My original answer covered just the MySQL Grants since this particular aspect of the mysql schema is the easiest to break and overlook.

There are other reasons not to just backup the mysql schema unless it is necessary

  • If you want to retain the timestamps for all Stored Procedures, you can mysqldump the mysql.proc table by itself and load it. You can also just copy the proc.frm, proc.MYD, and proc.MYI then reload it by copying it back into the mysql subsfolder and runninf FLUSH TABLES;
  • If you use table based logging for the general log (mysql.general_log) and slow log (mysql.slow_log), you do not want to backup these logs and move them to another server where the logs do not semantically apply. It is your choice if you want to restore them.
  • If you set any timezone info in the mysql, be very careful if you do not want to restore the mysql schema in a data center that is in another timezone.

If you want to be careful about what you want to backup and restore in the mysql schema, you should mysqldump the mysql schema in a separate file.

The number of tables in the mysql schema, as well as the number of columns, will vary from version to version. So, you should login to mysql and run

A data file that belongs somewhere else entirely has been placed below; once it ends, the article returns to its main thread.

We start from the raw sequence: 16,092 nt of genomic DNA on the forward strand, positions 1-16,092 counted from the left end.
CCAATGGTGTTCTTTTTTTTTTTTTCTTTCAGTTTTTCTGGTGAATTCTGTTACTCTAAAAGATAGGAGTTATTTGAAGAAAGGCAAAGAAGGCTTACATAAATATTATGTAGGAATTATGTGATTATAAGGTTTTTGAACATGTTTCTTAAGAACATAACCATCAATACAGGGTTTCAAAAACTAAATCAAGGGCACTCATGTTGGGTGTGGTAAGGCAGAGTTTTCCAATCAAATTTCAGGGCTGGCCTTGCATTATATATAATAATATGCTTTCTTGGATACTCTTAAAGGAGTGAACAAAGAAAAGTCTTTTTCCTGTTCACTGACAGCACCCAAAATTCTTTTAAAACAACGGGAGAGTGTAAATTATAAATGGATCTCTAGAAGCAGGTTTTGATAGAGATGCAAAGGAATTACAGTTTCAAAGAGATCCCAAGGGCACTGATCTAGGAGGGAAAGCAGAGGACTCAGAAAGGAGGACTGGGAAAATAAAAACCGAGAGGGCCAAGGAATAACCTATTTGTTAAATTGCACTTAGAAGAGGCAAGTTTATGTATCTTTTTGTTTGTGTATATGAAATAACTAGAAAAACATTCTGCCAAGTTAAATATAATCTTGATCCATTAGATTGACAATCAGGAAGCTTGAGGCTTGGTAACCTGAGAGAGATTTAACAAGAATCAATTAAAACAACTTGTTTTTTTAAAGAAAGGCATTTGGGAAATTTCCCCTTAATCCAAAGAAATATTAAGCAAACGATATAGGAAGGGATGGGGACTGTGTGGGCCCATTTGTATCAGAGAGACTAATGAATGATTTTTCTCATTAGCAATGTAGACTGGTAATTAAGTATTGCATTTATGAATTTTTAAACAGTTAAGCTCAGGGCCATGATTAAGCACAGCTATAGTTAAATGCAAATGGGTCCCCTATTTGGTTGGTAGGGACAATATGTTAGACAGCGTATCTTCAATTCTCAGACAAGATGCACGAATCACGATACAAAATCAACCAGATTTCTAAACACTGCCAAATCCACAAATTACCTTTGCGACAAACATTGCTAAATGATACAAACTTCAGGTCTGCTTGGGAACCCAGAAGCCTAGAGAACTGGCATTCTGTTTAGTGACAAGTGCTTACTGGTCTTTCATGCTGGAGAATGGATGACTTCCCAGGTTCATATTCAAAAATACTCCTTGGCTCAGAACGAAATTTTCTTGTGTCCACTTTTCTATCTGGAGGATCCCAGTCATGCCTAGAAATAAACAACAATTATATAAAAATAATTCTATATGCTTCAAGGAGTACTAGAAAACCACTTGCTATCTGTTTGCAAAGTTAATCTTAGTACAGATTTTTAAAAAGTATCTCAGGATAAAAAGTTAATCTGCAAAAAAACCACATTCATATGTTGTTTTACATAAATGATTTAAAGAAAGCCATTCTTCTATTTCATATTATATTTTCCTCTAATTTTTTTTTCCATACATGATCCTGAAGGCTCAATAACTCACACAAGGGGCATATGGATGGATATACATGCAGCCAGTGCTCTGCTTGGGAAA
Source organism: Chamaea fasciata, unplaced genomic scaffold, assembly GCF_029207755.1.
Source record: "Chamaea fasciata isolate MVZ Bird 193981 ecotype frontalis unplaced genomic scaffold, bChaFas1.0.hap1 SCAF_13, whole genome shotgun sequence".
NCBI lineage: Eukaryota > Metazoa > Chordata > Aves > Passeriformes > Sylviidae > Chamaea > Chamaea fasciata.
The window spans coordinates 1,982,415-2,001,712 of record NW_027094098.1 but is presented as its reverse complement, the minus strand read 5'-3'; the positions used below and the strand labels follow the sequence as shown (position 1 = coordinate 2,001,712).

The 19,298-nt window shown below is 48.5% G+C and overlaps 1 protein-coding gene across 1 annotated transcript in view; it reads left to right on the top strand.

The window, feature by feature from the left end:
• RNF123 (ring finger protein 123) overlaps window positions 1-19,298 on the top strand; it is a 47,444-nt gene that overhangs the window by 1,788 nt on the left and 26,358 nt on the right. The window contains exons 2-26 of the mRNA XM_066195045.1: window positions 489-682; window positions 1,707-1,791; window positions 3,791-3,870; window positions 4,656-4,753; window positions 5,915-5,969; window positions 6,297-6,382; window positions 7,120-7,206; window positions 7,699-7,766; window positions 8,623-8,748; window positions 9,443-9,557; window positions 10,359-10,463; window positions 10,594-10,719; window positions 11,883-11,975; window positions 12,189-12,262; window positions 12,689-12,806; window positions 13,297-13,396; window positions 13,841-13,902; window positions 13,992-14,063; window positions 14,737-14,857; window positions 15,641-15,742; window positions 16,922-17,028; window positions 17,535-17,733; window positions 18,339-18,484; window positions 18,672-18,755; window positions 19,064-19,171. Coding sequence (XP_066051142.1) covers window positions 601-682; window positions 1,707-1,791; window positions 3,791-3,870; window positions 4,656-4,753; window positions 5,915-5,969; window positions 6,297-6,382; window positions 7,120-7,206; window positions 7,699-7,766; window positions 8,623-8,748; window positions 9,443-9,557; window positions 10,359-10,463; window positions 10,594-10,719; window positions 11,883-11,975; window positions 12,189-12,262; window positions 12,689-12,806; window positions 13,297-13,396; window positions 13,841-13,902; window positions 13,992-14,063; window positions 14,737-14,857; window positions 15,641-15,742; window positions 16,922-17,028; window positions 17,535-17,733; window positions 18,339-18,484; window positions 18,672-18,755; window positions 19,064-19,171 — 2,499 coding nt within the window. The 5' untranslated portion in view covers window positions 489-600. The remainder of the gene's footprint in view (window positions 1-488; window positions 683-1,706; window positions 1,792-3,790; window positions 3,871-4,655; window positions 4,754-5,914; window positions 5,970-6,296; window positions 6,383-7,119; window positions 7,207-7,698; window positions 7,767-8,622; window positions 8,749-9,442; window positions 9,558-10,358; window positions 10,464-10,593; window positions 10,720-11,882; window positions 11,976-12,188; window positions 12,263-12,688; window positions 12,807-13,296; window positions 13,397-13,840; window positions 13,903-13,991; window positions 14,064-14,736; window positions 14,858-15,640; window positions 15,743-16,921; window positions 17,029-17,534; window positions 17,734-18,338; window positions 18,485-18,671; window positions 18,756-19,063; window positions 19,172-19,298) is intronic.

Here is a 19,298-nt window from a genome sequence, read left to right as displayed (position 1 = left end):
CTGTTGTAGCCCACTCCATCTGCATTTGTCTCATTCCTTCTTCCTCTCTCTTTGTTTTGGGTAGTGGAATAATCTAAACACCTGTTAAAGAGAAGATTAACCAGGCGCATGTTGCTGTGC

The list of tables may not include events (like MySQL 5.0), may not have InnoDB system tables (like MySQL 5.6 has), may not include tablespace grants (like MySQL 5.6), and so forth. Sp, if you feel you must backup the mysql schema, you be very conservative (ok very picky and careful) about what tables you truly need to backup from the mysql schema.

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Hi Rolando. I'm not familiar with what info is in the mysql database--do method #1 and method #2 include all needed information from that db? Or are there other things that might be getting left behind when using those commands? – Mark Doliner Dec 30 '14 at 21:01
@MarkDoliner Methods 1 and 2 are for porting user grants as version-neutral SQL GRANT commands. The mysql schema also contains Stored Procedures. I have my old post… to show how to dump Stored Procedures in a version-neutral way. The same principles and methodology can used to dump MySQL events (See my post…) – RolandoMySQLDBA Dec 30 '14 at 21:46
Thanks for the response. Since the poster's original question asks whether it's necessary to back up the mysql database (not just user information), would it make sense to edit your answer to mention Stored Procedures and events? – Mark Doliner Dec 30 '14 at 22:14
@MarkDoliner my answer addresses the one thing that blindly backing up and restoring the mysql database often breaks and goes unnoticed until certain grants disappear. Including the options --routines, --triggers, --events is more than enough for mysqldump. It's the MySQL Grants that prove to be the lone wolf that mysqldump does not cover and still doesn't cover today. It would be nice if my emulation code was added to mysqldump. Then, all bases would be covered. Notwithstanding, I just thought of other reasons. So, I will update my answer. – RolandoMySQLDBA Dec 30 '14 at 22:27